"If we do not lay ourselves out in the service of mankind, whom should we serve?”
Abigail Adams (September 29, 1778)
This December, as the United Nations’ Universal Declaration of Human Rights turns 75, we do well to reflect not just on the document, but on the woman whose service to humanity made the work possible. Eleanor Roosevelt, First Lady and widow of Franklin Delano Roosevelt, chaired the drafting committee for the landmark document. After two years of work, she secured consensus for this pathbreaking text among a committee that included Western philosophers and Confucian advocates. She mustered unopposed adoption of the document by the General Assembly of 58 nations. This was a gargantuan task, undertaken with perseverance, finesse, a spirit of service and yes, hospitality. But let’s look back.
As a shy and insecure child who lost both parents by age 10, curious, idealistic Eleanor Roosevelt developed a heart for others. Her involvement with social causes predated her marriage to Franklin Delano Roosevelt and contributed to her unique and active embrace of the role of First Lady. From the time FDR was elected in 1932 promising a “New Deal” for suffering Americans, Eleanor traveled the United States, learning firsthand about the plight of the most afflicted. Whether miners, World War I veterans, laborers, African-Americans, impoverished children, or the disabled, First Lady Eleanor gave voice to their needs. She did this by regularly informing her husband, but also through her daily “My Day” newspaper column, her weekly CBS radio show, her monthly "If You Ask Me" magazine column in the Ladies Home Journal, and her regularly scheduled press conferences -- open only to women reporters. (Eleanor had observed that without that stricture, news outlets sent only men).
In 1936, the First Lady’s hospitality was extended to the stunning contralto Marian Anderson, who was asked to perform at the White House. She was African-American and that raised eyebrows. Three years later, when the Daughters of the American Revolution refused to allow Anderson to perform at their 4000-seat Constitution Hall venue, Eleanor resigned from the organization. She arranged for the artist to perform at the Lincoln Memorial in a landmark concert that moved hearts and lifted spirits on the eve of war. Seventy-five thousand (not four thousand) were in the audience. (Video of the concert here.)
During World War II Eleanor wanted to serve troops suffering the hardships of war. She went to the frontlines in the Pacific theater, visiting hospitals and soldiers in Guadalcanal, holding plasma for doctors doing triage, walking more than fifty miles of corridors in a single day, and carrying in her pocket a prayer that said “Lord, lest I continue in my complacent ways, help me to remember that somewhere someone died for me today.”
When Franklin died in 1945, Eleanor mourned and wondered what momentum her efforts might have without him. But she did not think her service to her country should die with him. After a brief withdrawal from politics, Eleanor returned to the public sphere, traveling the country and speaking out on public affairs. Harry Truman, who succeeded FDR, found Eleanor annoyingly critical of his implementation of the New Deal. Mrs. Roosevelt was beloved, listened to, and consistently audible/visible. She had persuasive powers.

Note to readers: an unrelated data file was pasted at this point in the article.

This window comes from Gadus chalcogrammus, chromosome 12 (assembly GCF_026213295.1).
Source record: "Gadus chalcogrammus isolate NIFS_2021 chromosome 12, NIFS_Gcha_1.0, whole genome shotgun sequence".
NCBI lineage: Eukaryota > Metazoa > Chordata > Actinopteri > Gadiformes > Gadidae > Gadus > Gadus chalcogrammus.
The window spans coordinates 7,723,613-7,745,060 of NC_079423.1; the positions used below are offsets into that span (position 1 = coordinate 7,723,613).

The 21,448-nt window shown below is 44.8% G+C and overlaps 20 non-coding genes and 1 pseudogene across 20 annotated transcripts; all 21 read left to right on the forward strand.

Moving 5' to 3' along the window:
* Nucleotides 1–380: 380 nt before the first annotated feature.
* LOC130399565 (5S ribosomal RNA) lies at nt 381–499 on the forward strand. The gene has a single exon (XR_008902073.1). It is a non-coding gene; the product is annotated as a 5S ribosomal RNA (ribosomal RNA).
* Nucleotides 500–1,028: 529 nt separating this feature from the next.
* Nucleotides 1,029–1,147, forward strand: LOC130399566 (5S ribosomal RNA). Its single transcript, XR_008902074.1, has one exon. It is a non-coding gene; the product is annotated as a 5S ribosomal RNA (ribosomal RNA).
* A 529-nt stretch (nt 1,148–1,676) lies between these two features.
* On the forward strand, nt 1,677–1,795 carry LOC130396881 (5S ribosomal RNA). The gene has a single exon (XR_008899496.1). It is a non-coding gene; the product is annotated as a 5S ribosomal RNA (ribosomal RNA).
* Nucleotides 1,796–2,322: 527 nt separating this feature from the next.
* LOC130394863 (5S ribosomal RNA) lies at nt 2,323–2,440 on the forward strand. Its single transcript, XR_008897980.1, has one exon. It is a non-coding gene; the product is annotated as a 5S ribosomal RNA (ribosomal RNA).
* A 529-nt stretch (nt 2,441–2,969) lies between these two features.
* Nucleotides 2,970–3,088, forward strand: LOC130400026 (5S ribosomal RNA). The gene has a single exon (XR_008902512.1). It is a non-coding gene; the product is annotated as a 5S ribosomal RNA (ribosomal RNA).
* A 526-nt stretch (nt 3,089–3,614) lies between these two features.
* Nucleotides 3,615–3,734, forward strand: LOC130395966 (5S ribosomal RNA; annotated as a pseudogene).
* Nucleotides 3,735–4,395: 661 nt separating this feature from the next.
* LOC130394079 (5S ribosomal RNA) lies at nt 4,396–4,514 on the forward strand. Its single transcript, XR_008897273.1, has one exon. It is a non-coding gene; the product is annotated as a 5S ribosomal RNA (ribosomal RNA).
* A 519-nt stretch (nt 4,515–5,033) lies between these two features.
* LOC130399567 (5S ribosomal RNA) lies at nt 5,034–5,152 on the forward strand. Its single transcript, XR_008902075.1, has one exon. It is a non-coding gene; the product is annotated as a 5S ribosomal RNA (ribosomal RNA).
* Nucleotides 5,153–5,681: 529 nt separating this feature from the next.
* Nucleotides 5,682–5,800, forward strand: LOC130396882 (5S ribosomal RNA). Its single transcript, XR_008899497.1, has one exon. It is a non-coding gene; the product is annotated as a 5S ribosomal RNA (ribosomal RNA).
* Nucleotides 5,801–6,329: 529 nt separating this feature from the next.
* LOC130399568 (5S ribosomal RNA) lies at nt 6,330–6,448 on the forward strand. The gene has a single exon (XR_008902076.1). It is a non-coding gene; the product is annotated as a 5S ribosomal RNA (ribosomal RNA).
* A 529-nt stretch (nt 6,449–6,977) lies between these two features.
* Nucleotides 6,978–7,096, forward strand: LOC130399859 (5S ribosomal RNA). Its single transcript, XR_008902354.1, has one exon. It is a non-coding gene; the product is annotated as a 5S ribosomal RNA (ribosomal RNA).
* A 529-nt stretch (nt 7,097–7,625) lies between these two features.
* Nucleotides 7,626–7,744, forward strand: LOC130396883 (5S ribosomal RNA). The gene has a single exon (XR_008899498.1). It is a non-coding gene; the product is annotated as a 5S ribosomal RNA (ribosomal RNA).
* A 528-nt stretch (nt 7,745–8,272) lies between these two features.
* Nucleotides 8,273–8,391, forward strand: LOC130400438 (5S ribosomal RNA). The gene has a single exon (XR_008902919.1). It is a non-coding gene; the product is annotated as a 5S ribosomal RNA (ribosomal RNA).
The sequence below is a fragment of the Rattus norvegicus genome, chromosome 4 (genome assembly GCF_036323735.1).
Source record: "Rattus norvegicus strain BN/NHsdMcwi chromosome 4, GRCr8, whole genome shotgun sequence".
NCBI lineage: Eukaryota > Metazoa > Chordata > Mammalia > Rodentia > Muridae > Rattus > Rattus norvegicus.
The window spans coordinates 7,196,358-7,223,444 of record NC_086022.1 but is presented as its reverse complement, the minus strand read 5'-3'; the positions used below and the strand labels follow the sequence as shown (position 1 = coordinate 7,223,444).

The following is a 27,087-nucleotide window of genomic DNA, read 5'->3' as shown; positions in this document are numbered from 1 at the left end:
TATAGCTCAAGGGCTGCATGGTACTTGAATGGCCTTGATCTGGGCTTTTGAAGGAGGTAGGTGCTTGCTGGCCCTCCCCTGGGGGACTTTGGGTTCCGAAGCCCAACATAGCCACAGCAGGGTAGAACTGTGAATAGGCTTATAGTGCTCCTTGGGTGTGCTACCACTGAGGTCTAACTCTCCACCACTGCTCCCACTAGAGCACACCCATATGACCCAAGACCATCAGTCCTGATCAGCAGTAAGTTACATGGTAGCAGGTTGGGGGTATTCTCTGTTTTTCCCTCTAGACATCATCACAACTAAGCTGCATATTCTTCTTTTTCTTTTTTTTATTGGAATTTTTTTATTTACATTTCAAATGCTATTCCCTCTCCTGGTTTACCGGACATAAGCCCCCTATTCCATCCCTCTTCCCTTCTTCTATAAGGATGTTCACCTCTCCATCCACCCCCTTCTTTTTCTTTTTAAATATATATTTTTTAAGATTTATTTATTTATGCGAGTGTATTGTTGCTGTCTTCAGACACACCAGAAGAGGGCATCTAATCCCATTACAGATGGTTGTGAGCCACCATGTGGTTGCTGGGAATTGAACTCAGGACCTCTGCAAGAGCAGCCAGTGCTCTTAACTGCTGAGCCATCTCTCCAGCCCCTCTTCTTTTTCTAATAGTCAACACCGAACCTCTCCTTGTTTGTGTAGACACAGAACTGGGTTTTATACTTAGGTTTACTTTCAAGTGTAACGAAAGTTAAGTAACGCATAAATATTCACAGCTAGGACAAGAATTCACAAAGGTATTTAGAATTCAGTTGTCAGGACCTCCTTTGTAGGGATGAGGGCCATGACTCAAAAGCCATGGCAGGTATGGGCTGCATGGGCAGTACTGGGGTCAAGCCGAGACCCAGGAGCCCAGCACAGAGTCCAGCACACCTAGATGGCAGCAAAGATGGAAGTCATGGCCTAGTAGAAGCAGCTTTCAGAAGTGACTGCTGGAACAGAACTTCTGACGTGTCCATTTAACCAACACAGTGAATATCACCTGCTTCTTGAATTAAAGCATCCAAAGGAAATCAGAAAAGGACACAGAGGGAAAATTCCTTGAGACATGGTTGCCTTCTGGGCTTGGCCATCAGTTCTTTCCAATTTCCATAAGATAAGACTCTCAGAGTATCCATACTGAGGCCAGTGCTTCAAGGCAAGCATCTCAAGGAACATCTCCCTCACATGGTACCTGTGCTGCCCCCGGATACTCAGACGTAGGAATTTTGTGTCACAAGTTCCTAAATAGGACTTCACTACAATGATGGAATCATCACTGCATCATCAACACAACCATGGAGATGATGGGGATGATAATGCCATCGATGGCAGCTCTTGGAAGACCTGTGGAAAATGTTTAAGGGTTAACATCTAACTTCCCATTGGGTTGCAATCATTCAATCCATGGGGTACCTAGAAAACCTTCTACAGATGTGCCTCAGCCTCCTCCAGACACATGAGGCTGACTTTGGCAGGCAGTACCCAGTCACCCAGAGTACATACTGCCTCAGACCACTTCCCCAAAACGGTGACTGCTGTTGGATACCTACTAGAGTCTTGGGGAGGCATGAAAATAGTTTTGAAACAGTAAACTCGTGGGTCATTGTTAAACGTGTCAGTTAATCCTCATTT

Hmmm.... Why not ask Mrs. Roosevelt to head the US delegation to the new United Nations? Rumor had it that they were struggling to draft a universal declaration of human rights, an almost impossible task given the roster of nations, which included the Soviet bloc, apartheid South Africa, and restrictive Saudi Arabia. The meetings for that work would be largely in Europe, moving Eleanor overseas. To Truman’s great delight and to the chagrin of the entirely male US delegation, Eleanor accepted.
Her work in the next two years as Chair of the drafting committee for a new Universal Declaration of Human Rights was arguably Eleanor's greatest contribution to public life. She was gifted not simply in devotion to principle and ideals, but in understanding the thoughts and needs of others. Fluent in five languages, she knew the importance of making others (especially one’s guests) feel at home. She treated her collaborators on this project as her guests, and they often were.
Eleanor believed in conversation. Dinner parties, informal meetings, and one-on-one conversations were her forte. Biographer Allida Black notes that in the last sixty days before the hard-fought document went to a vote before the General Assembly, Mrs. Roosevelt held (and attended) 85 working sessions in sixty days, and more than a hundred individual meetings with members of the General Assembly or their staff on top of those 85.
Though several nations abstained, the document was approved without opposition by the General Assembly on December 10, 1948. On the heels of atrocities recently experienced in World War II and unfortunately ever-present in our world-- the preamble proclaimed: “Whereas disregard and contempt for human rights have resulted in barbarous acts which have outraged the conscience of mankind,” this declaration of shared principle was necessary. Article 1 featured pathbreaking language.
“All human beings are born free and equal in dignity and rights.” Who had rights? ALL human beings – men, women, children. And a right to what?
All hail to Eleanor Roosevelt, a woman of hospitality and tireless service to humanity; and all hail to the vision enshrined in the Universal Declaration of Human Rights. Both provide a beacon of light in the darkness of our December nights.
- Mary Beth Klee
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